Editorial: Summer should be fun
Last week, when the temperatures were 90 or higher, throngs of kids were at camps in Wilton having a blast. They weren’t worried about the heat. What they were worried about was getting a turn with some animals.
Whether it’s Woodcock Nature Center or Ambler Farm, the kids were anxious to hold, pet, brush, follow, or just watch animals of all sorts. Ambler has the farm critters — sheep, goats, rabbits, pigs, chickens, and geese. Woodcock’s resident animals are more exotic — snakes, turtles, lizards, frogs, toads, giant insects, and birds of prey.
They all play an integral role in each camp’s main focus — helping children connect to nature. By doing so these animals help instill an appreciation for our local ecology and enabling our children to grow into responsible stewards of whatever natural environment they eventually may live in.
Both camps rely on children learning by having fun. The fifth and sixth graders at Woodcock last week — petting Monty the python as he draped around their shoulders — will grow up knowing snakes are not to be feared or reviled. They learned about the kinds of turtles that live close to their homes. From the toads in the nature center children learn these animals — who live on land and are probably in their own backyards — are essential to keeping down insect populations.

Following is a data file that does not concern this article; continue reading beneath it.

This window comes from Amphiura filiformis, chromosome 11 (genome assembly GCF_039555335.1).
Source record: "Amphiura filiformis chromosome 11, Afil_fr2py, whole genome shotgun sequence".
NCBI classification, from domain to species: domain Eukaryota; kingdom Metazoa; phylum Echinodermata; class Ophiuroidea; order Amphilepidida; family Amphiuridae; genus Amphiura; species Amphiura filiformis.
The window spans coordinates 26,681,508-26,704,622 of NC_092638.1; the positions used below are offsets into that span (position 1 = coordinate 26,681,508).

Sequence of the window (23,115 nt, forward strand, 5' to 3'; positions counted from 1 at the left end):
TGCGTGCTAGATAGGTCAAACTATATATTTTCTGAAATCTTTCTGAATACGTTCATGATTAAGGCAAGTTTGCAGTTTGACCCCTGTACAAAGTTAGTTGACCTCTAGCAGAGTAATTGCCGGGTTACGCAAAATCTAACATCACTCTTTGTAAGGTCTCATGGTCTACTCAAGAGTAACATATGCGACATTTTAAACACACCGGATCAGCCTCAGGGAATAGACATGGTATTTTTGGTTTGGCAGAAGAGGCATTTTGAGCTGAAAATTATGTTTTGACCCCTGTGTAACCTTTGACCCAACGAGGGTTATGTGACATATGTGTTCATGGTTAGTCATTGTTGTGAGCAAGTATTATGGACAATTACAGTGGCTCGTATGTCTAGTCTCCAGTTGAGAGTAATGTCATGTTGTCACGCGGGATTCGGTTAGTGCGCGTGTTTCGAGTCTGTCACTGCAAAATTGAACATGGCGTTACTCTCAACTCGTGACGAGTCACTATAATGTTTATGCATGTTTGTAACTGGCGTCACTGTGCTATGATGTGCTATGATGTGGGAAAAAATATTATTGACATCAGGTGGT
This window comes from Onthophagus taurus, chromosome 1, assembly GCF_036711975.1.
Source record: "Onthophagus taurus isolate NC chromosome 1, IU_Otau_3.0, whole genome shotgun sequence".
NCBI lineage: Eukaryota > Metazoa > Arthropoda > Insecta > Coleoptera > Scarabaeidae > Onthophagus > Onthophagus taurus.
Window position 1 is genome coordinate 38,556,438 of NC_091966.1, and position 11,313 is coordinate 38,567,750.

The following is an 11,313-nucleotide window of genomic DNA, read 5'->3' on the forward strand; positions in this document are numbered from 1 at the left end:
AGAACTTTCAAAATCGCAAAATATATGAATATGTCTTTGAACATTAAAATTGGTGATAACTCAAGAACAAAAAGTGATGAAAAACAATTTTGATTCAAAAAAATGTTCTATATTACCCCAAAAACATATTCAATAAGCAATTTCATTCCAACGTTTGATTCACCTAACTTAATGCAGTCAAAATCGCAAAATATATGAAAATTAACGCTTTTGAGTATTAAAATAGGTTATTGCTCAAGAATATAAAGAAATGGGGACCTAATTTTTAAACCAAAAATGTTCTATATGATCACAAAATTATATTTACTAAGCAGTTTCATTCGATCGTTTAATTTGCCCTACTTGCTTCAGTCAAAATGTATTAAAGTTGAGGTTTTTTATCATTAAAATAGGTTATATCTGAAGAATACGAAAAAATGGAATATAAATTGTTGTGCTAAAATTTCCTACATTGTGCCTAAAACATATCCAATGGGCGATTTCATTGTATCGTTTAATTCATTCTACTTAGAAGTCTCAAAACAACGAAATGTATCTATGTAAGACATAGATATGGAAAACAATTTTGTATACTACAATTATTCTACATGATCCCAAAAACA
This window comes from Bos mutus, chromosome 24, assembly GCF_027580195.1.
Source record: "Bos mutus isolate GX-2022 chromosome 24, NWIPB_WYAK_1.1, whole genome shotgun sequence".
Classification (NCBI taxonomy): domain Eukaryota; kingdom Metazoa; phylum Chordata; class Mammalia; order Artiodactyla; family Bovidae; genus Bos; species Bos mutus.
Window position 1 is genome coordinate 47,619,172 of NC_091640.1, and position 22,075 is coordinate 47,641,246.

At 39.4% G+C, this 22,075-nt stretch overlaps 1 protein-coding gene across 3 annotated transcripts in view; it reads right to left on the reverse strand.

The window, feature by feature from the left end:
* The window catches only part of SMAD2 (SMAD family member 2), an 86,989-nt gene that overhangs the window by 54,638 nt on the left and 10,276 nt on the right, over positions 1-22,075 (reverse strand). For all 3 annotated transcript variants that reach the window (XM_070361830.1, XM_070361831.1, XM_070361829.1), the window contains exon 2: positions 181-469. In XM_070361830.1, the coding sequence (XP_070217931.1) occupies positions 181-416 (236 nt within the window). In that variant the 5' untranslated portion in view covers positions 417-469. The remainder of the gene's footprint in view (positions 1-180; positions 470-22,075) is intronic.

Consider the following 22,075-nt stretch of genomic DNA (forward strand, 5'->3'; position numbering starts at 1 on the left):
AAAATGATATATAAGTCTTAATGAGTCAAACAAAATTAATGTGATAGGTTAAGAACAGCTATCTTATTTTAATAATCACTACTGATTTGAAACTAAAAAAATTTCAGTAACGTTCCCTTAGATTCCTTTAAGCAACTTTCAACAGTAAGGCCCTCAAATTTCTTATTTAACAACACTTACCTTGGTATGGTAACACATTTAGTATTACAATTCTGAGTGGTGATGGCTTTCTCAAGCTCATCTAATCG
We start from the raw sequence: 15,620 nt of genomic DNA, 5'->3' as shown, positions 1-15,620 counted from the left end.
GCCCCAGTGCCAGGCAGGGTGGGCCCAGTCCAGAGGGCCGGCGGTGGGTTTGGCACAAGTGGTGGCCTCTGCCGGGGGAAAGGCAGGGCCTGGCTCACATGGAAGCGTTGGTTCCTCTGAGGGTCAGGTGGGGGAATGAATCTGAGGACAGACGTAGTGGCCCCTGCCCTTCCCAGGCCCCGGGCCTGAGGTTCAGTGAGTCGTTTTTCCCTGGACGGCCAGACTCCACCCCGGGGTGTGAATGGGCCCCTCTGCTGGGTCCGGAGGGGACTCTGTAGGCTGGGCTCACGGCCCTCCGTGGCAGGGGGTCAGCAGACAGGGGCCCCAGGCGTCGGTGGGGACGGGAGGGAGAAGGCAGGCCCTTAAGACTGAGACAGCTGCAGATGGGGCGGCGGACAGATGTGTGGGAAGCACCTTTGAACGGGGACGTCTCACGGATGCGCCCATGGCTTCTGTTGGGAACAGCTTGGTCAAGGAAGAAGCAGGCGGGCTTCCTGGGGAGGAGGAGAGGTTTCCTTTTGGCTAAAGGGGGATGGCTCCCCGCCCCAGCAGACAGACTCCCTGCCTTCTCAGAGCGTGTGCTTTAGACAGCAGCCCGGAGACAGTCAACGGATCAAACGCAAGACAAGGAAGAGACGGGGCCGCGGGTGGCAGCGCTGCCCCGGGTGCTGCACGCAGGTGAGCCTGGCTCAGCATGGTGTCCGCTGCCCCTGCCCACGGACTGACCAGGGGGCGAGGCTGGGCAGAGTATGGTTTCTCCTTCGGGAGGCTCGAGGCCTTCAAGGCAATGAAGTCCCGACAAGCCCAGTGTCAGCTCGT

At Ambler children meet the types of animals they often read about in storybooks or have sung about in nursery rhymes. They come to understand how these animals need to live — their shelters, their diets, and more.
Beyond that, youngsters learn how their food is grown — that food comes from a farm, not a store. Weather, insects, and weeds all must be overcome to successfully raise a crop to market.
There are two important takeaways here. Children are spending their summer learning things, but perhaps more importantly, they are having fun. And that’s the way summer should be, a time to have some fun with a little learning on the side.